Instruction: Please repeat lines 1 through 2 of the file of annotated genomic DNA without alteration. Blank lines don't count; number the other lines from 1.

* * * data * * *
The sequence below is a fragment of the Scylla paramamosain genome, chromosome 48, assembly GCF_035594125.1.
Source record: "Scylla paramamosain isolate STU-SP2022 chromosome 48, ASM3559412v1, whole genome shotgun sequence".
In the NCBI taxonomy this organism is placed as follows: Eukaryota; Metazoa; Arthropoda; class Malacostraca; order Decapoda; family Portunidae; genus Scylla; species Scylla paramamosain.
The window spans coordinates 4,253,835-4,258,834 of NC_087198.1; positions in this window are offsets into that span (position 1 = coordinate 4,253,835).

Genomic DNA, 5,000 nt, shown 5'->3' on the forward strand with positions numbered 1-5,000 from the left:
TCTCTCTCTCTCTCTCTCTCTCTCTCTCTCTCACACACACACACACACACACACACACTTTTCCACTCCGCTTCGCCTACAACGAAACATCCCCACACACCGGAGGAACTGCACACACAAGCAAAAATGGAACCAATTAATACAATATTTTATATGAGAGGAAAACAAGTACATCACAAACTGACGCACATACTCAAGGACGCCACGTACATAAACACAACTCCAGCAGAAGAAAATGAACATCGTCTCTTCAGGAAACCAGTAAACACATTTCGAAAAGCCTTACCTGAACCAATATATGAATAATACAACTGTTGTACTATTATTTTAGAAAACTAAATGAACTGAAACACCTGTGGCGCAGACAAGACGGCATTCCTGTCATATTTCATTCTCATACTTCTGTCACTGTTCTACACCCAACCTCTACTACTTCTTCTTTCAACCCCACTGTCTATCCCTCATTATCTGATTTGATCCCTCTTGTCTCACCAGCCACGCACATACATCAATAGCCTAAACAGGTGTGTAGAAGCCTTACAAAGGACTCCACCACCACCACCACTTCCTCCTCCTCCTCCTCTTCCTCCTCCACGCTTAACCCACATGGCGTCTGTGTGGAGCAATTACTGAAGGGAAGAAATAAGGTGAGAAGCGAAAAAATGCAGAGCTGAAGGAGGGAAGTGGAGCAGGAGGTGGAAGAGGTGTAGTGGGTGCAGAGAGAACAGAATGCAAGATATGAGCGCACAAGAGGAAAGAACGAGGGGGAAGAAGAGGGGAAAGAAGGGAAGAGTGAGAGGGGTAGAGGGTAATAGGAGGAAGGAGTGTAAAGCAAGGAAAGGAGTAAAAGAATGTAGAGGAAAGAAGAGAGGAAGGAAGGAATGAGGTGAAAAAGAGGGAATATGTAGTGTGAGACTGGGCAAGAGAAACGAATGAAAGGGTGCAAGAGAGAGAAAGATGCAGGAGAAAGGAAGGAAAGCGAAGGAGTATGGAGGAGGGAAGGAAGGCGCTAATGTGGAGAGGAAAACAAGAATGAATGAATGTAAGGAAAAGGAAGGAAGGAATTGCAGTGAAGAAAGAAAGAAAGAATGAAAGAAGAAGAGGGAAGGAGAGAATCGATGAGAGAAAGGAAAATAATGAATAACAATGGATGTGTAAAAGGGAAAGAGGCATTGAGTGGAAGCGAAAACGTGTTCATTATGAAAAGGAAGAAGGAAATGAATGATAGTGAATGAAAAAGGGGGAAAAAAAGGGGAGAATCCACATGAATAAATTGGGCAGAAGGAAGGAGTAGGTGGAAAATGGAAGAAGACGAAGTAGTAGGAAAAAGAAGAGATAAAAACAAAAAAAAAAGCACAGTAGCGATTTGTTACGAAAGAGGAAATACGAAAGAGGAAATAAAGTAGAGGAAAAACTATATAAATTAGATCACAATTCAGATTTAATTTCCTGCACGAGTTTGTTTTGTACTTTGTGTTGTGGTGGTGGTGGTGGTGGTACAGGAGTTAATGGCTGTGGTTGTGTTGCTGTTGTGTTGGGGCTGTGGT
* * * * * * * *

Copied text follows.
The sequence below is a fragment of the Scylla paramamosain genome, chromosome 48, assembly GCF_035594125.1.
Source record: "Scylla paramamosain isolate STU-SP2022 chromosome 48, ASM3559412v1, whole genome shotgun sequence".